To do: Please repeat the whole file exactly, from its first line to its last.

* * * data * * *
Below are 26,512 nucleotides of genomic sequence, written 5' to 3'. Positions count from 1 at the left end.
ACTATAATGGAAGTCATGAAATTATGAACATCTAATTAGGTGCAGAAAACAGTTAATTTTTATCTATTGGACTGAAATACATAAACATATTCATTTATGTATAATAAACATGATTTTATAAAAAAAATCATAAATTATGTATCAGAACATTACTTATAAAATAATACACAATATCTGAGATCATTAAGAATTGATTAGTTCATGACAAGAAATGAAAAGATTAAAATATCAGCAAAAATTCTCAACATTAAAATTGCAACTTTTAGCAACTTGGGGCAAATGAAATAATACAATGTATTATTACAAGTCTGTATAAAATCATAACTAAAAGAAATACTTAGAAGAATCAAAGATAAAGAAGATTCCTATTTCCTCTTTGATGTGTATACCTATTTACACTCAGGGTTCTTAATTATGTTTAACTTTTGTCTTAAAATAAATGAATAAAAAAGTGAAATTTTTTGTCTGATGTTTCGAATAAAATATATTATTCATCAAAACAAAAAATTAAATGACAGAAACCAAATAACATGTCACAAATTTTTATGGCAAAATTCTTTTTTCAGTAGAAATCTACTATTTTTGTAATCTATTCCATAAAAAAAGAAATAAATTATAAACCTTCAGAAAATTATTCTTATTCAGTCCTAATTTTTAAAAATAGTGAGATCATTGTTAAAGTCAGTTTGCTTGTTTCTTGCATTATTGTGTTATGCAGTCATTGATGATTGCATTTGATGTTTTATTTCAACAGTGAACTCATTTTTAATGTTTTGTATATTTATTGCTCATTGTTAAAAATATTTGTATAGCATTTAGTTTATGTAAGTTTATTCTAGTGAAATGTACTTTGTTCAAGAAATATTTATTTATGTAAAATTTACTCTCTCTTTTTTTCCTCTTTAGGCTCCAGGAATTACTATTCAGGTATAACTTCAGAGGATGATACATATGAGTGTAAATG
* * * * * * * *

Below are 26,512 nucleotides of genomic sequence, written 5' to 3'. Positions count from 1 at the left end.
ACTATAATGGAAGTCATGAAATTATGAACATCTAATTAGGTGCAGAAAACAGTTAATTTTTATCTATTGGACTGAAATACATAAACATATTCATTTATGTATAATAAACATGATTTTATAAAAAAAATCATAAATTATGTATCAGAACATTACTTATAAAATAATACACAATATCTGAGATCATTAAGAATTGATTAGTTCATGACAAGAAATGAAAAGATTAAAATATCAGCAAAAATTCTCAACATTAAAATTGCAACTTTTAGCAACTTGGGGCAAATGAAATAATACAATGTATTATTACAAGTCTGTATAAAATCATAACTAAAAGAAATACTTAGAAGAATCAAAGATAAAGAAGATTCCTATTTCCTCTTTGATGTGTATACCTATTTACACTCAGGGTTCTTAATTATGTTTAACTTTTGTCTTAAAATAAATGAATAAAAAAGTGAAATTTTTTGTCTGATGTTTCGAATAAAATATATTATTCATCAAAACAAAAAATTAAATGACAGAAACCAAATAACATGTCACAAATTTTTATGGCAAAATTCTTTTTTCAGTAGAAATCTACTATTTTTGTAATCTATTCCATAAAAAAAGAAATAAATTATAAACCTTCAGAAAATTATTCTTATTCAGTCCTAATTTTTAAAAATAGTGAGATCATTGTTAAAGTCAGTTTGCTTGTTTCTTGCATTATTGTGTTATGCAGTCATTGATGATTGCATTTGATGTTTTATTTCAACAGTGAACTCATTTTTAATGTTTTGTATATTTATTGCTCATTGTTAAAAATATTTGTATAGCATTTAGTTTATGTAAGTTTATTCTAGTGAAATGTACTTTGTTCAAGAAATATTTATTTATGTAAAATTTACTCTCTCTTTTTTTCCTCTTTAGGCTCCAGGAATTACTATTCAGGTATAACTTCAGAGGATGATACATATGAGTGTAAATG